Power is where power goes. Over the past few weeks, British politics has borne out Lyndon Johnson’s famous maxim. With the arrival of a new Prime Minister and the succession of a new monarch, power and influence have shifted dramatically from old orders to new ones. But as the markets give their verdict on the Chancellor’s fiscal plan, there may be one further transfer of power in the offing – at of all places, the Labour party conference.
With the arrival of a new Prime Minister and the succession of a new monarch, power and influence have shifted dramatically from old orders to new ones.
For veterans of these gatherings over the last decade, it is downright bizarre to think of Labour conference as a centre of anything other than political navel-gazing. In the years before the 2019 election, fringes were the occasion for faction-fighting; representatives of industry and finance were in limited supply; and the party’s leader could even stroll around the conference zone largely unnoticed.
Not so this time. Here in Liverpool, the party has made a clear effort to professionalise the conference experience, with glossier branding and receptions that have reminded some Conservative supporters in attendance of their own annual gatherings. The Corbynite wing of the party has made a valiant effort to grab attention on the fringe (your correspondent didn’t quite make it to CND’s ‘What would a nuclear war look like?’), but most events have seen substantive discussion of the main issues facing the country. What intraparty disputes there are – such as over electoral reform – have been shrugged off by the leadership, and for the first time in years, Tony Blair found himself approvingly quoted by one of his successors.
But it is the presence of business at this conference that suggests Labour may now be in serious contention for the government. The sheer number of industry leaders present is unlike anything seen in recent years, and interest in Labour’s annual Business Forum – which struggled for relevance in the Corbyn and McDonnell era – has been high. Businesses have also splashed out on their public presence in a way that would have unthinkable just three years ago – your author came across model cars, buses, tech hangouts and bank zones while wandering through the conference’s exhibition centre yesterday.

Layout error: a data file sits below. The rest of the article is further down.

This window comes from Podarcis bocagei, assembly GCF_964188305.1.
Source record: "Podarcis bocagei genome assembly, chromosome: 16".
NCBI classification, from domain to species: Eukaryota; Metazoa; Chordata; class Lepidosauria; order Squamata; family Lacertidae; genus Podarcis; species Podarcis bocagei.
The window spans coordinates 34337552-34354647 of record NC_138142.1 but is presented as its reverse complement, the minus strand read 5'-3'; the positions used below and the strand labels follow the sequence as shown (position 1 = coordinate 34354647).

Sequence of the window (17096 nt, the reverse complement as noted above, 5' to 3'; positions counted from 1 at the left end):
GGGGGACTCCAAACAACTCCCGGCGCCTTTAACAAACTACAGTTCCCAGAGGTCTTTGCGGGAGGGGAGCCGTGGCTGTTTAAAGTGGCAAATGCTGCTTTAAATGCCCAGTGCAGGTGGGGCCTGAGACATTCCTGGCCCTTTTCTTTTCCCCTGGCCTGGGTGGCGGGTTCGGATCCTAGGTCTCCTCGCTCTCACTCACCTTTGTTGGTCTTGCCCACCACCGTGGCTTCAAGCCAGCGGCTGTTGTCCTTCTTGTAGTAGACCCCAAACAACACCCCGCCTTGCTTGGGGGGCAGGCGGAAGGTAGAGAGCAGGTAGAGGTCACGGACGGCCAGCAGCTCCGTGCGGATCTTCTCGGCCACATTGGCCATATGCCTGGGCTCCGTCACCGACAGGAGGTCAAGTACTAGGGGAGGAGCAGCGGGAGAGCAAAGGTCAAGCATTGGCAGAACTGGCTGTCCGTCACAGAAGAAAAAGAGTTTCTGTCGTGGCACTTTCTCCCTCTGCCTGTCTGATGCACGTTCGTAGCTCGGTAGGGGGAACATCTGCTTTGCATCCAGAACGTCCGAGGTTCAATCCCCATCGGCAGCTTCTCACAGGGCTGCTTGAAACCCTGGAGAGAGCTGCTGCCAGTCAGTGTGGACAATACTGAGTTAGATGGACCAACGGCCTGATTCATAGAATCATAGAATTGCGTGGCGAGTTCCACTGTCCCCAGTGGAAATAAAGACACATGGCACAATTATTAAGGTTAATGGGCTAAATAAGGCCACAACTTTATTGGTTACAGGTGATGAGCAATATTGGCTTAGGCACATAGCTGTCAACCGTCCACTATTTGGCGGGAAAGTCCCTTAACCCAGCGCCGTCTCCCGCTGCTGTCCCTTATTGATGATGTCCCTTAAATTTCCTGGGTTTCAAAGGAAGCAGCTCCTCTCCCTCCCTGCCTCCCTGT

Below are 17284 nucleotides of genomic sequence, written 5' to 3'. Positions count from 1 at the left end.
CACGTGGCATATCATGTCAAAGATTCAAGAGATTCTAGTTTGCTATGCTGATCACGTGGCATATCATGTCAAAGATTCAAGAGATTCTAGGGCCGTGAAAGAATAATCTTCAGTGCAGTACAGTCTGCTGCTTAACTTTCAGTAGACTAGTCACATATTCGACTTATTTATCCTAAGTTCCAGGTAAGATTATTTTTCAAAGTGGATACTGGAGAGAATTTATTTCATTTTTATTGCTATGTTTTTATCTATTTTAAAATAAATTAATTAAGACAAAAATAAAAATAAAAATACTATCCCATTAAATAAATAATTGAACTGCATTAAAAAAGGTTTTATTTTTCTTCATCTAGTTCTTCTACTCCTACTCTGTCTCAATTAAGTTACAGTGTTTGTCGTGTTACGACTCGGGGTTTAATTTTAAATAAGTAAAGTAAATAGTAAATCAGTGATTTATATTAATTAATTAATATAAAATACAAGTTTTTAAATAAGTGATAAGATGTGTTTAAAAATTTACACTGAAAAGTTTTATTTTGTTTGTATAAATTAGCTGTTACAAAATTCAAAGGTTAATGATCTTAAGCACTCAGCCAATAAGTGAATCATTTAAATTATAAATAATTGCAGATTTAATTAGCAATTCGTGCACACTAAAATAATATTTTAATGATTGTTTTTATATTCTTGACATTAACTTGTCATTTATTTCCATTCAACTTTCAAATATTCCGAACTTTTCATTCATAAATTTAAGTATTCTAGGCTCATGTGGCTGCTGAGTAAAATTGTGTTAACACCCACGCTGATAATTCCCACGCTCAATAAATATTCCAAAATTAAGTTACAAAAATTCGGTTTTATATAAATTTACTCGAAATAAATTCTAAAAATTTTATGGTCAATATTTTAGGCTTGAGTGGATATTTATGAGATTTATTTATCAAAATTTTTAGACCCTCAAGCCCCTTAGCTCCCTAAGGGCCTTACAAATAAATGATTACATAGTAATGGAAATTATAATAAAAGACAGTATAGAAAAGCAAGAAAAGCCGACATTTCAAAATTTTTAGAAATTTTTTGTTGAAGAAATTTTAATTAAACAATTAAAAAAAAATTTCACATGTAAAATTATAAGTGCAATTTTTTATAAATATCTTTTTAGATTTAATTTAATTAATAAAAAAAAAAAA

The presence of business at this conference suggests Labour may now be in serious contention for the government.
Has the Labour leadership been able to satisfy this cohort of new suiters? By and large. While Shadow Levelling Up Secretary Lisa Nandy raised eyebrows by publicly criticising the corporate sponsor of one fringe on Sunday, other frontbenchers have sought to build on a year or more of behind-the-scenes engagement with companies. Shadow Business Secretary Jonny Reynolds has followed months of meetings with a gruelling schedule of fringes at which he has reiterated his commitment to creating a stable long-term environment for investing.
There have also been announcements designed to woo CEOs. The idea of a Great British Energy company Keir Starmer announced in his speech was previously touted by the Trades Union Congress, but this overlaid a grab bag of pro-business policies, from scrapping business rates to backing start-ups and more flexibility to invest in training.
And yet. For all the talk of Labour as a government-in-waiting, some senior figures appear to be preparing for all outcomes. Some, like Andy Burnham, have openly talked up their political futures. Others, like Shadow Health Secretary Wes Streeting, have let positive media profiles and tubthumping rally appearances do the talking. Walking the line between ambition and loyalty to a leadership on the up is no easy task – but as longtime Labour conference goers know, the path to power is never certain.